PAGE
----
Like many others, I have spent a lot of time (perhaps way too much time) thinking about the open letter that Dylan Farrow penned to her father, Woody Allen, accusing him of molesting her.
Like most people who have shared an opinion about this, I do not know any of the people involved, personally. I don’t know what happened.
One thing is clear: Ms. Farrow’s words were heartbreaking. Whether she was molested or, as some have suggested, a victim of false memory syndrome, it’s clear that she was victimized by someone.
As a sexual abuse survivor myself, I couldn’t help but think about my own situation. As I have mentioned in previous writings, I was sexually abused by a family member when I was 12. My mother chose not to believe me even though my abuser never denied it. I was in therapy for years. I still have trust issues I am dealing with to this day.
However, at some point, I forgave my abuser—it wasn’t so much about him as it was for me. I needed to move on for my sake.
In the years since, the hate I had for him has largely disappeared. Indeed, when we unexpectedly spoke a few months ago for the first time in over 15 years, it was a surprisingly civil and dare I say even good conversation. We didn’t mention, as he once put it, “that stuff”. While I have no desire to ever see this person in the flesh, I don’t hate or fear him like I once did.
If anything, there is a part of me that feels sorry for him. Like most abusers, he was a victim of childhood sexual abuse himself by someone he trusted. While it doesn’t justify what he did, it gives me a level of understanding I did not have when I was a child.
In any case, when this happened, this was before the days of social media, blogs, etc. We were a family who did not talk about this or other things. Once I was older and been in therapy for several years, I remarked that had I been able to discuss my feelings, I may have had an easier time on the road to recovery. I still believe that. I believe it’s important for victims’ voices to be heard.
I have to admit that the very personal tabloid drama that has exploded since the November Vanity Fair article which sparked renewed interest in the molestation allegations, the Tweets by Mia Farrow and son Ronan after Allen received an award at the Golden Globes, and the latest NY Times piece, I cannot help but get the feeling that I, along with the rest of us, are witnessing something we really should not.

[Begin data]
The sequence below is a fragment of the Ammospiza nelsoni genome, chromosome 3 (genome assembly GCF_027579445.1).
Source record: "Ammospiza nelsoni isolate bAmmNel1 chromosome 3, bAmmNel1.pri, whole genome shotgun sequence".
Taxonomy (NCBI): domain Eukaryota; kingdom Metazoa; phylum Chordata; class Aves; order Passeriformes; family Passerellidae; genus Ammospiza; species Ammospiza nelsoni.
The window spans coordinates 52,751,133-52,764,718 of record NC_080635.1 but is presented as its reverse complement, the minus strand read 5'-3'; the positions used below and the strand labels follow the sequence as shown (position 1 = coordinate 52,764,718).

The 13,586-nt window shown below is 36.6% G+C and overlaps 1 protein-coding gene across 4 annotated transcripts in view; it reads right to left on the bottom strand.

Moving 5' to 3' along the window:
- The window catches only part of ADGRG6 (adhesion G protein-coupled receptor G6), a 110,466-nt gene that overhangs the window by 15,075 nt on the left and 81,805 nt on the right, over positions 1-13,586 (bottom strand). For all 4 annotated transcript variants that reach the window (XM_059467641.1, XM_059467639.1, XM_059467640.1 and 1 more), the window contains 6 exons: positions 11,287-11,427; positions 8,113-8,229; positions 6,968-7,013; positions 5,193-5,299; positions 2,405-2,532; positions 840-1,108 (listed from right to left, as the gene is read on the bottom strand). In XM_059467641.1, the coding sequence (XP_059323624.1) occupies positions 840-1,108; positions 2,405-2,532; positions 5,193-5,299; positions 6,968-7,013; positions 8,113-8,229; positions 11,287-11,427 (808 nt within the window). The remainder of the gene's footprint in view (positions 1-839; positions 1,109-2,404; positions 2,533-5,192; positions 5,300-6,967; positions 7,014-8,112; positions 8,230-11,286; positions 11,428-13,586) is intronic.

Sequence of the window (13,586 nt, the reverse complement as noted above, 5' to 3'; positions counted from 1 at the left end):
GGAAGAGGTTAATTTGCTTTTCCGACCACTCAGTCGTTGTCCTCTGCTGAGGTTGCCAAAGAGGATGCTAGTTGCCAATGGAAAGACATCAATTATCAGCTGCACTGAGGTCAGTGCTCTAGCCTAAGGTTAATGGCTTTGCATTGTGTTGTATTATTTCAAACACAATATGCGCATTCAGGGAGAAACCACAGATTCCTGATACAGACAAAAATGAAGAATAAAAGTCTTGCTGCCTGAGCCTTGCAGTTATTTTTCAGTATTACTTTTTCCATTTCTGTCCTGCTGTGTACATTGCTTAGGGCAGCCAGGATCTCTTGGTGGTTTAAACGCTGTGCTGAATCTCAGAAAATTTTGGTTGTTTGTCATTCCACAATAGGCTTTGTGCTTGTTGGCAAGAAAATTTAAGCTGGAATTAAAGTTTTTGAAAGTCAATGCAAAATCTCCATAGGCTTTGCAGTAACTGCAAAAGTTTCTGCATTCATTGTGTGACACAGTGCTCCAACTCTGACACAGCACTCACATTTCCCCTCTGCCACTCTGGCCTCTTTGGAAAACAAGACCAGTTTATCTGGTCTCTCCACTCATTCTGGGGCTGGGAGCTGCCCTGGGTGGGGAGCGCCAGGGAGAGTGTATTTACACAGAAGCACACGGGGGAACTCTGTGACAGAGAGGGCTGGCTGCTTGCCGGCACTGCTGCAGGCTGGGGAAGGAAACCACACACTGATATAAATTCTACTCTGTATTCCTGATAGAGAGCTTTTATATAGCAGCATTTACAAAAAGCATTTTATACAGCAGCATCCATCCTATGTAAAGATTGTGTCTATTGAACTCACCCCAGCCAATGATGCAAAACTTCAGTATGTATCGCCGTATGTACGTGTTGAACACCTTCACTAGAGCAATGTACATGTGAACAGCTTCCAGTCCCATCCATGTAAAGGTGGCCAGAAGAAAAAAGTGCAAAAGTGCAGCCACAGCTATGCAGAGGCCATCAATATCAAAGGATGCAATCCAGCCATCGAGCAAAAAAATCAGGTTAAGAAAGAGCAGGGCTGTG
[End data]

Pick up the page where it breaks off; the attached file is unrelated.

Not surprisingly, Allen’s lawyer and PR person have both responded saying that Allen denies the allegations and is quick to point out that “a thorough investigation was conducted by court appointed independent experts. The experts concluded there was no credible evidence of molestation. . . No charges were ever filed.”
It was also mentioned that Allen intended to respond to these at some point in the near future.
In the meantime, the actors Alex Baldwin and Cate Blanchett have responded as they were asked (along with others) in Ms. Farrow’s letter “What if it had been your child?”
Even the excitement of the Super Bowl and the unexpected death of Phillip Seymour Hoffman has not knocked this story off the front page, it’s likely the press coverage will continue for several more days.
In any case, as someone who makes no bones about loving pop culture and celebrity gossip, I find this whole thing incredibly sad. Whether the allegations are true or false, no one comes out as winning.
I remember being 14 years old when it emerged that Allen was having an affair with Mia Farrow’s daughter, Soon-Yi Previn, and wondering what on earth those kids in that family were going through. I found myself thinking the same thing now, even though those kids are now adults. I have no doubts that this still affects them and perhaps even more so given that one of the siblings who originally supported his mother has now accused her of “brainwashing” and has since resumed a relationship with Allen.
While there are a lot about celebrities and the celebrity lifestyle that I will never be able to relate to, this is one of those times where I am reminded that despite the differences in income, opportunities, etc. celebrities at the end of the day are still human like the rest of us.
I remember clearly how hard it was when people in my family chose sides. I couldn’t image how surreal it must be that there are total strangers who align themselves with people they never even know except via interviews, films, and the like.
While the truth may never come out and Dylan Farrow and Woody Allen may go to their respective graves standing by their accounts, one thing that probably is not going to come from this media exposure is any sort of resolution for the parties. It doesn’t even seem to be bringing the public together. Those who timidly (or not so timidly) ask if it’s really a good idea to accuse someone in such a medium and/or questioning the validity are being labelled as insensitive to the plight of victims or Allen apologists.
The comments on several sites, including many of those who identify as sexual abuse survivors, are calling for “justice”—something that probably isn’t going to happen either in the world of social media or even the real world as the statue of limitations is up.
Besides, even if Allen were found guilty or acquitted, there are always going to be those who will believe what they wish.
In any event, I wish everyone in this saga something more important than that: peace.
Lastly, here is hoping they find out of the glare of the media.
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Editor: Bryonie Wise